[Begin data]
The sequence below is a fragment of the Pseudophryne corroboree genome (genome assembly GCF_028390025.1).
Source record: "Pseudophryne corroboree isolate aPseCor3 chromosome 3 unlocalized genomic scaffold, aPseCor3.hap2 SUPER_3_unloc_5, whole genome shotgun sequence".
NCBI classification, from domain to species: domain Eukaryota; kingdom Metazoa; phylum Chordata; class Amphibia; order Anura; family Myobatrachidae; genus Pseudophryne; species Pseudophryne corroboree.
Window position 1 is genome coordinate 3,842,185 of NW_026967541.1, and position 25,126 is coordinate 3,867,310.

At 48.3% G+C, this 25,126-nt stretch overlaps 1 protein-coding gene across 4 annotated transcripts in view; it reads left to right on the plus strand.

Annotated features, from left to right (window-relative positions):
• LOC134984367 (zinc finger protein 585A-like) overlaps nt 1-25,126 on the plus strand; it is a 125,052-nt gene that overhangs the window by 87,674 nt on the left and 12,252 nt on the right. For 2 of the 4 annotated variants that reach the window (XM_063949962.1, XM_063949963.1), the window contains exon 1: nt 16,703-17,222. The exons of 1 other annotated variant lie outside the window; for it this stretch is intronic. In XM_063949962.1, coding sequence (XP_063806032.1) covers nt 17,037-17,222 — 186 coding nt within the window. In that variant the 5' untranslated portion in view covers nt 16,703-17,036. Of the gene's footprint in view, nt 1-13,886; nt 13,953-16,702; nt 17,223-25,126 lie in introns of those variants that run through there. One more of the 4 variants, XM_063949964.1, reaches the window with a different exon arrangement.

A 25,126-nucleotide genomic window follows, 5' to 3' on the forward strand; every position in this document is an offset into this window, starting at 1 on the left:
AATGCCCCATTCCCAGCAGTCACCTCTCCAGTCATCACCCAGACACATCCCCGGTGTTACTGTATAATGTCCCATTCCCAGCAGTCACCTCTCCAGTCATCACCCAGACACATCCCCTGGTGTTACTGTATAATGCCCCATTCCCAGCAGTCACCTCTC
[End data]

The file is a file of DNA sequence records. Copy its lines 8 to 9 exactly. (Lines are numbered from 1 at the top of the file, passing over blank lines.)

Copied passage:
A 25,126-nucleotide genomic window follows, 5' to 3' on the forward strand; every position in this document is an offset into this window, starting at 1 on the left:
AATGCCCCATTCCCAGCAGTCACCTCTCCAGTCATCACCCAGACACATCCCCGGTGTTACTGTATAATGTCCCATTCCCAGCAGTCACCTCTCCAGTCATCACCCAGACACATCCCCTGGTGTTACTGTATAATGCCCCATTCCCAGCAGTCACCTCTC